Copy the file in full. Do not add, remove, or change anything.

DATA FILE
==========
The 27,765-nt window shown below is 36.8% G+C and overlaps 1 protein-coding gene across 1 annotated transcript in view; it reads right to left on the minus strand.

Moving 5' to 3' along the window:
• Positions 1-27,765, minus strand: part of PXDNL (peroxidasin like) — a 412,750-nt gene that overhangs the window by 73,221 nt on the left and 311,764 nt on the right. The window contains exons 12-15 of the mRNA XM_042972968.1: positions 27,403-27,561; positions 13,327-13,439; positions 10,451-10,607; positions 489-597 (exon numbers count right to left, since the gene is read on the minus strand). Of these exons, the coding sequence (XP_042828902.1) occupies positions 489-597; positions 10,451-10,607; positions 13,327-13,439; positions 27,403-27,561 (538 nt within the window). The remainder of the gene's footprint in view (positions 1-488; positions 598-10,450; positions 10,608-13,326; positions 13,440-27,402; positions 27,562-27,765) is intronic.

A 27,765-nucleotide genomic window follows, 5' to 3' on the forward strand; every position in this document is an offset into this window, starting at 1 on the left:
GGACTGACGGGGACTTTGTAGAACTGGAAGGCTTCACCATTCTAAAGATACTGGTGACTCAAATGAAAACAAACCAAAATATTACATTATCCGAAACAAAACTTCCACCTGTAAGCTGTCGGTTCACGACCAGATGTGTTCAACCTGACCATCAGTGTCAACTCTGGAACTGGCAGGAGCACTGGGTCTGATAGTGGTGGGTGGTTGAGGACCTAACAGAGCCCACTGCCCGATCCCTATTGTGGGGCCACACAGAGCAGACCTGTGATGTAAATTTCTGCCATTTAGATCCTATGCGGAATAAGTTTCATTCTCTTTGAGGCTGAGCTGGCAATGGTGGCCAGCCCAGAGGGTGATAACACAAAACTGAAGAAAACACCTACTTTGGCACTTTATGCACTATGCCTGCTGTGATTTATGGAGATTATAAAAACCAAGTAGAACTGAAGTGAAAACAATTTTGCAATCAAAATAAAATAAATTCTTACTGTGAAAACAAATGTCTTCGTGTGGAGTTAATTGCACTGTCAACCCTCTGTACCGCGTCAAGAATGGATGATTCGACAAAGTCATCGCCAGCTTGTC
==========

The 27,765-nt window shown below is 36.8% G+C and overlaps 1 protein-coding gene across 1 annotated transcript in view; it reads right to left on the minus strand.

Moving 5' to 3' along the window:
• Positions 1-27,765, minus strand: part of PXDNL (peroxidasin like) — a 412,750-nt gene that overhangs the window by 73,221 nt on the left and 311,764 nt on the right. The window contains exons 12-15 of the mRNA XM_042972968.1: positions 27,403-27,561; positions 13,327-13,439; positions 10,451-10,607; positions 489-597 (exon numbers count right to left, since the gene is read on the minus strand). Of these exons, the coding sequence (XP_042828902.1) occupies positions 489-597; positions 10,451-10,607; positions 13,327-13,439; positions 27,403-27,561 (538 nt within the window). The remainder of the gene's footprint in view (positions 1-488; positions 598-10,450; positions 10,608-13,326; positions 13,440-27,402; positions 27,562-27,765) is intronic.

A 27,765-nucleotide genomic window follows, 5' to 3' on the forward strand; every position in this document is an offset into this window, starting at 1 on the left:
GGACTGACGGGGACTTTGTAGAACTGGAAGGCTTCACCATTCTAAAGATACTGGTGACTCAAATGAAAACAAACCAAAATATTACATTATCCGAAACAAAACTTCCACCTGTAAGCTGTCGGTTCACGACCAGATGTGTTCAACCTGACCATCAGTGTCAACTCTGGAACTGGCAGGAGCACTGGGTCTGATAGTGGTGGGTGGTTGAGGACCTAACAGAGCCCACTGCCCGATCCCTATTGTGGGGCCACACAGAGCAGACCTGTGATGTAAATTTCTGCCATTTAGATCCTATGCGGAATAAGTTTCATTCTCTTTGAGGCTGAGCTGGCAATGGTGGCCAGCCCAGAGGGTGATAACACAAAACTGAAGAAAACACCTACTTTGGCACTTTATGCACTATGCCTGCTGTGATTTATGGAGATTATAAAAACCAAGTAGAACTGAAGTGAAAACAATTTTGCAATCAAAATAAAATAAATTCTTACTGTGAAAACAAATGTCTTCGTGTGGAGTTAATTGCACTGTCAACCCTCTGTACCGCGTCAAGAATGGATGATTCGACAAAGTCATCGCCAGCTTGTC